Nancy Gates Madsen and Mackenzie Zenk '21 received the award for their research surrounding migration rhetoric
Luther College Professor of Spanish Nancy Gates Madsen and Mackenzie Zenk '21 have been awarded the Collaborative Research Award from the North Central Council of Latin Americanists Conference. Their research paper titled "Destabilizing the Binary Rhetoric of Migration in Yuri Herrera’s 'Señales que precederán al fin del mundo' (Signs Preceding the End of the World)," was unanimously selected for this award during the recent NCCLA Conference.
"The topic of migration is very timely," said Gates Madsen. "There are lots of stories in the news about the U.S.-Mexico border. I became interested in how fictional tales of South-North migration support or question the rhetoric of migration typically seen in the news. Media portrayals often employ simplistic binaries to describe border-crossers: legal versus illegal, us versus them. Herrera’s novel provides a more nuanced picture of migration that is often lacking in mainstream representations. I wanted to dig deeper, and Mackenzie was the perfect person to assist my research."
This project is the result of year-long collaboration between Gates Madesen and Zenk. They presented their findings at the NCCLA Conference held remotely in April. The Collaborative Research Award is awarded based on the project's contribution to new knowledge of Latin America, thoroughness and appropriateness of research, and the presentation of research.
"We were delighted our paper was selected to receive the Collaborative Research Award, given to a project that exemplifies collaboration between faculty and student," said Gates Madsen. "It's been an absolute delight to work with Mackenzie and see her grow and develop as a student and researcher. It was a wonderful way to celebrate the end of a multi-year collaboration between the two of us."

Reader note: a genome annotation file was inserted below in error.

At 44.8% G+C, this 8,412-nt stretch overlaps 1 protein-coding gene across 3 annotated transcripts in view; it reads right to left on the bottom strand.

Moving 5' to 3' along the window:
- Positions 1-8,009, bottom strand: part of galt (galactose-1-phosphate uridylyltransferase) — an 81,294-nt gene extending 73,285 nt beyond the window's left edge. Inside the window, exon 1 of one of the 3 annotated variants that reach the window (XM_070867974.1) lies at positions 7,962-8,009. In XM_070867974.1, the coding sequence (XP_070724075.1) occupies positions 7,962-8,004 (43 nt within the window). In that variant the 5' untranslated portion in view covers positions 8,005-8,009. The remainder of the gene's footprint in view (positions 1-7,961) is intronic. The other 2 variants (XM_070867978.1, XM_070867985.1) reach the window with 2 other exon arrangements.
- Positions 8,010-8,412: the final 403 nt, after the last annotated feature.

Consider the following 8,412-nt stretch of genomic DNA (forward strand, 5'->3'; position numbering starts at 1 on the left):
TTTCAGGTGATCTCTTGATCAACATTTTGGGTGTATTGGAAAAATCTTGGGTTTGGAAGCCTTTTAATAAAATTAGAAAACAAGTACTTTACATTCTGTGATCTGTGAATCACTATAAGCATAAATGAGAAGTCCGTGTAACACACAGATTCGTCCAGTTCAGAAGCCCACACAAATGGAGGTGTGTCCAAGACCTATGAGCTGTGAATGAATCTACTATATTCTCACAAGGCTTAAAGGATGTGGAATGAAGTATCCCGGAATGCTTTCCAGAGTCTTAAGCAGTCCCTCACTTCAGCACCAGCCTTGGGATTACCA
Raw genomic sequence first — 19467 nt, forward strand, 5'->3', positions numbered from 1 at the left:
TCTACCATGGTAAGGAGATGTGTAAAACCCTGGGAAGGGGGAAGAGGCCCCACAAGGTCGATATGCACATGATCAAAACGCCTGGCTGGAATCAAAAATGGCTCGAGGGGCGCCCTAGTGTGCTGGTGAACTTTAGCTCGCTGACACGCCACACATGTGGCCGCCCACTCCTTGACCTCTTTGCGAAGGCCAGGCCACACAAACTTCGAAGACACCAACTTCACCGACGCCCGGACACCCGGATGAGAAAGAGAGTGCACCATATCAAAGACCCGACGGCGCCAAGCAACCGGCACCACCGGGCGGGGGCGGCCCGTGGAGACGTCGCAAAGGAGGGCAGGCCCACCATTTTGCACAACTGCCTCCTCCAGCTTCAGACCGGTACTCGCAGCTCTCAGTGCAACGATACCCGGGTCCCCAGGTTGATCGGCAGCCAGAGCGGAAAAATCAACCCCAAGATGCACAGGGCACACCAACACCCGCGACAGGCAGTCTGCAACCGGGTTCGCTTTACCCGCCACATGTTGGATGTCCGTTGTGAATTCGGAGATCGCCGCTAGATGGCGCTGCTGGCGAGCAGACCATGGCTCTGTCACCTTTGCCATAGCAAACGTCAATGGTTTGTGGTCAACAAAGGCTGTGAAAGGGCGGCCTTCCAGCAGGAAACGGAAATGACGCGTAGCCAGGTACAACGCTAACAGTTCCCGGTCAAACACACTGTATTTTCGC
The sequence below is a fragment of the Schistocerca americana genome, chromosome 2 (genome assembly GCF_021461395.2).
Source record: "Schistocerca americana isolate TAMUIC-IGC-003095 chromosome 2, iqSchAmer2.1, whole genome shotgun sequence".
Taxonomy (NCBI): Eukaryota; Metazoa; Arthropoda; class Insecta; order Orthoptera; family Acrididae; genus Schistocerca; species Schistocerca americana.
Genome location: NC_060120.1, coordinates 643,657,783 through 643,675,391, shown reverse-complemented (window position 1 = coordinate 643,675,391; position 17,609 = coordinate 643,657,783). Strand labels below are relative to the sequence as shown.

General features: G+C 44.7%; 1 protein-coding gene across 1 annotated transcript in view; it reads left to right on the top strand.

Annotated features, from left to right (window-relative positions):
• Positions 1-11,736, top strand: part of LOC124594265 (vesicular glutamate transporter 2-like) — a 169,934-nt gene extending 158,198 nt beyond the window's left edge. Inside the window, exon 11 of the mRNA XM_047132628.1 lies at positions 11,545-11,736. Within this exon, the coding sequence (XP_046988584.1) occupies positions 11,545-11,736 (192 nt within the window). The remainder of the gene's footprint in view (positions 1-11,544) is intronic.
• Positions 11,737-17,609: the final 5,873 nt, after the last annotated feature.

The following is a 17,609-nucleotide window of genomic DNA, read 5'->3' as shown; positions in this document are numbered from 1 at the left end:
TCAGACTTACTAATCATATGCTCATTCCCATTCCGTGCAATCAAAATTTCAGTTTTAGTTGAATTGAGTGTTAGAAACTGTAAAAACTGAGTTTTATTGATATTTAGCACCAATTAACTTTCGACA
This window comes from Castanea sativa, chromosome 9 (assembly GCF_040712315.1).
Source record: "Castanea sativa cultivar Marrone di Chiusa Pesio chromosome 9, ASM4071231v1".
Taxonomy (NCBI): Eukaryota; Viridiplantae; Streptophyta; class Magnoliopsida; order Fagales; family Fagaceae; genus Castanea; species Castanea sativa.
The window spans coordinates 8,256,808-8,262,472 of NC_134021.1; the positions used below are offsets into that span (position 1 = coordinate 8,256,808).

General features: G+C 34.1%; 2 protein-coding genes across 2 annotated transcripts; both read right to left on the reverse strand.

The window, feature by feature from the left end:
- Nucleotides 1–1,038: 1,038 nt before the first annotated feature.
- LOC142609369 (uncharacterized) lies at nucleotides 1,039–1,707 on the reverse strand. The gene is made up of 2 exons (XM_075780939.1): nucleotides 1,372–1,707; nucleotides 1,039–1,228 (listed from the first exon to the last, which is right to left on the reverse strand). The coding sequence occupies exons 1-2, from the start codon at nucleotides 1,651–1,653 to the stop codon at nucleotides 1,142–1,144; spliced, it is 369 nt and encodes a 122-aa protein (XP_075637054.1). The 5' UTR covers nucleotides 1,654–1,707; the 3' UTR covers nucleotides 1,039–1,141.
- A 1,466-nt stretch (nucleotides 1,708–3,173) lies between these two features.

Zenk, a recent Luther graduate but student at the time of research, assisted Gates Madsen in the process of researching portrayals of migrants and language surrounding migration.
"I've really been able to improve my research skills while working with Professor Gates Madsen," said Zenk. "For most of the project, I would track down and analyze articles relating to the portrayal of immigrants and the immigrant journey in United States popular media."
The Executive Committee of the NCCLA said the reviewers appreciated the argument "that the dualistic rhetoric of migration is insufficient to express the complicated reality of border crossers and the migrant journey, as well as the way the paper was enriched by nuanced contextual and social science perspectives."
Through the project, Zenk, an English major and Spanish minor, had the opportunity to deepen her research and analytical skills and apply her gained knowledge in both English and Spanish.
"I have learned that I thrive on variety and I love getting to learn new things and engage with all sorts of subject matters, especially in areas that I might not have been able to encounter previously," said Zenk.
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